John the Baptist tells of the Messiah's coming - Catholic Courier
(Courier illustration by Linda Jeanne Rivers) (Courier illustration by Linda Jeanne Rivers)

John the Baptist tells of the Messiah’s coming

John the Baptist tells of the Messiah’s coming
Bible Accent: Medicines in Bible times
Saint for Today: St. Mary Di Rosa

John the Baptist tells of the Messiah’s coming

John was a man sent from God. He was charged with telling the people of the world that a light was going to shine on the earth. But John was not the light. John also spoke of the word of God, which would become human and would dwell among us. When John prophesied, he said, “We saw his glory, the glory as of the Father’s only Son, full of grace and truth.”
 
John wandered throughout the country, telling everyone that a very special person would soon make his presence known. “The one who is coming after me ranks ahead of me because he existed before me,” John declared.
 
Priests and Levites came to John from Jerusalem to interrogate him. “Who are you?” they demanded to know.
 
“I am not the Messiah,” John answered.
 
“What are you, then?” they continued. “Are you Elijah?”
 
John looked sternly at his questioners and said, “I am not.”
 
“Are you the Prophet?”
 
“No.”
 
By now the priests were getting frustrated with John. “Who are you, so we can give an answer to those who sent us? What do you have to say for yourself?”
 
John did not give a simple reply: “I am ‘the voice of one crying out in the desert, “Make straight the way of the Lord,”’ as Isaiah the prophet said.” Some Pharisees had come with the priests and Levites. They asked John, “Why then do you baptize if you are not the Messiah or Elijah or the Prophet?”
 
Again John answered by professing the greatness of the man he preached about. “I baptize with water; but there is one among you whom you do not recognize, the one who is coming after me, whose sandal strap I am not worthy to untie.” Then John proceeded to baptize those who came to him in the water of the Jordan River.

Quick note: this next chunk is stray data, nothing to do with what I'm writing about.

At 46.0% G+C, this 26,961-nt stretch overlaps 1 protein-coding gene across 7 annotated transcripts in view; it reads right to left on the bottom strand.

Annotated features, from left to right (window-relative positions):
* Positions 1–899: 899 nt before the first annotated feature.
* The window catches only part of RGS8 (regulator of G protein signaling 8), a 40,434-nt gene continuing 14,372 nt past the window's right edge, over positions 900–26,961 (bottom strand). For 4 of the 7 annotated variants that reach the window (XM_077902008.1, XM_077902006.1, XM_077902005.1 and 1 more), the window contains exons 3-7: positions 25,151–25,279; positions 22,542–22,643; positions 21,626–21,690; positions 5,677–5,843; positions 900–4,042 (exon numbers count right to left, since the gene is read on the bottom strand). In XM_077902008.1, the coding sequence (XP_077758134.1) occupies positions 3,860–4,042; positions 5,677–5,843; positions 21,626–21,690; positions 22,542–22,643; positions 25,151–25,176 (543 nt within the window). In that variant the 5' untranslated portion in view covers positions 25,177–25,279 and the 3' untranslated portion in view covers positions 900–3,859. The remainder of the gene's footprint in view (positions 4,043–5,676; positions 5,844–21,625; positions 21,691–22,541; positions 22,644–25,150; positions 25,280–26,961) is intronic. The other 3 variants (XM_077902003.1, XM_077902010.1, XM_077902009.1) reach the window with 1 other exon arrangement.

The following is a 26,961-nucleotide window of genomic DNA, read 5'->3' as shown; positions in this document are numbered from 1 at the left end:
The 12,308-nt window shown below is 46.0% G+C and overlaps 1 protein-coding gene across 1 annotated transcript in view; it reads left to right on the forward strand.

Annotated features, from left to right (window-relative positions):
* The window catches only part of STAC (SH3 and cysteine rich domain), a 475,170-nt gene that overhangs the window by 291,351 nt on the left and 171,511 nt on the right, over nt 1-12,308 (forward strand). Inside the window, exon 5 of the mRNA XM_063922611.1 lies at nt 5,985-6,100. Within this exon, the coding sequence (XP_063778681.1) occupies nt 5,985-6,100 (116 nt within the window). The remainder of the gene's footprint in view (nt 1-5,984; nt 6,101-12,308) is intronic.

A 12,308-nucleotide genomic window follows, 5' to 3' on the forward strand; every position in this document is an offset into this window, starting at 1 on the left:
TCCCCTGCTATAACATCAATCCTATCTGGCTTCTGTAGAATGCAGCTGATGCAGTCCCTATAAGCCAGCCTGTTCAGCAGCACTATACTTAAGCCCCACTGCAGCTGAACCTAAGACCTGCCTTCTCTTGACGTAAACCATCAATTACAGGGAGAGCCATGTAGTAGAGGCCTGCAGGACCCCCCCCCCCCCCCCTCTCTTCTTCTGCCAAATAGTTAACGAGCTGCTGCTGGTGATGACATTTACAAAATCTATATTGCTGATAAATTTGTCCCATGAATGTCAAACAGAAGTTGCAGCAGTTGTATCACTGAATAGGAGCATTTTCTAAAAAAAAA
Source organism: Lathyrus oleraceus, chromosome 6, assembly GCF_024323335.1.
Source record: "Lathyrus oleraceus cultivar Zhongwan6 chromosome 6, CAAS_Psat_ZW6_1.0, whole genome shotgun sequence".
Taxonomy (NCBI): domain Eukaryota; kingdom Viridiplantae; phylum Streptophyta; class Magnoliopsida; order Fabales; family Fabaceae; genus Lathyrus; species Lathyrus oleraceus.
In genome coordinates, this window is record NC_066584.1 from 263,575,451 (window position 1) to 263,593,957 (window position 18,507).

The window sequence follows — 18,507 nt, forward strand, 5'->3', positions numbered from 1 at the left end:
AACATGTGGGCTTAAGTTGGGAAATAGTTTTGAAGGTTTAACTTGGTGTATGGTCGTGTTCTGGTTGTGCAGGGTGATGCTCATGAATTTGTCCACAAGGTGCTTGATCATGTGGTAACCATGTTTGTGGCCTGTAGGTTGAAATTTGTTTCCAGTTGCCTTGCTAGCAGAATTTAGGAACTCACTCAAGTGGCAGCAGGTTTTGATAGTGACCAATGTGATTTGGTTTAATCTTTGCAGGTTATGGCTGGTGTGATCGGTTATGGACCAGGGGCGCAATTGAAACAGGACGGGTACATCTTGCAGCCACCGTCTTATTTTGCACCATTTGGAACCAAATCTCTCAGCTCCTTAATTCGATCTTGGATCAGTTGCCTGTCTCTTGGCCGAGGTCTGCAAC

The very next morning John saw Jesus coming. John pointed to him and shouted for all to hear, “Behold, the Lamb of God, who takes away the sin of the world.” Then the Spirit of God came down upon Jesus in the form of a dove and sat on Jesus.
 
When two of John’s disciples came to meet with him, Jesus was there again. “Behold, the Lamb of God,” John said to them. One of them was named Andrew.
 
After spending the day with Jesus, he went and told his brother he had found the Messiah. His brother’s name was Peter.
 
READ MORE ABOUT IT:
John 1
 
Q&A
1. Who did John say that he was?
2. How did Jesus introduce Jesus?

Bible Accent: Medicines in Bible times

In today’s world we take modern medicine and vaccinations against disease for granted. We also know the importance of a balanced diet and its contribution to our good health. But what about he people of Bible times? They used their knowledge of the plants and herbs available to them to develop salves and other compounds. Olive oil had many dietary uses, but it also was used to cover certain sores or wounds to aid in healing. Wine blended with myrrh would relieve pain. A paste made from figs would help to shrink boils and other skin irritations. Food consisted of a variety of fruits, vegetables and grains, as well as meat and fish. The main sweetener was honey, and salt was one of them most important preservatives.

Saint for Today: St. Mary Di Rosa

Mary Di Rosa (1813-1855) was the daughter of a wealthy Italian man, and her mother was a countess. When Mary (who was called Paula by her parents) was 11 years old her mother died, and when she was 17, she had to leave school to help her father care for her eight brothers and sisters. Although Mary’s father wanted to help her find a suitable husband, she told him she chose to lead a single life devoted to helping unfortunate people, especially the girls who worked in the family’s textile mill. When a cholera epidemic broke out in the village of Brescia, Mary worked as a volunteer nurse at the hospital along with another volunteer named Gabriela Echenos-Bornati. The two women were gentle and loving to the sick patients. Because of her work at the hospital, Mary was asked to manage an institution for poor girls. This institution was the foundation of what became the religious society called the Handmaids of Charity. We honor Mary on Dec. 15.

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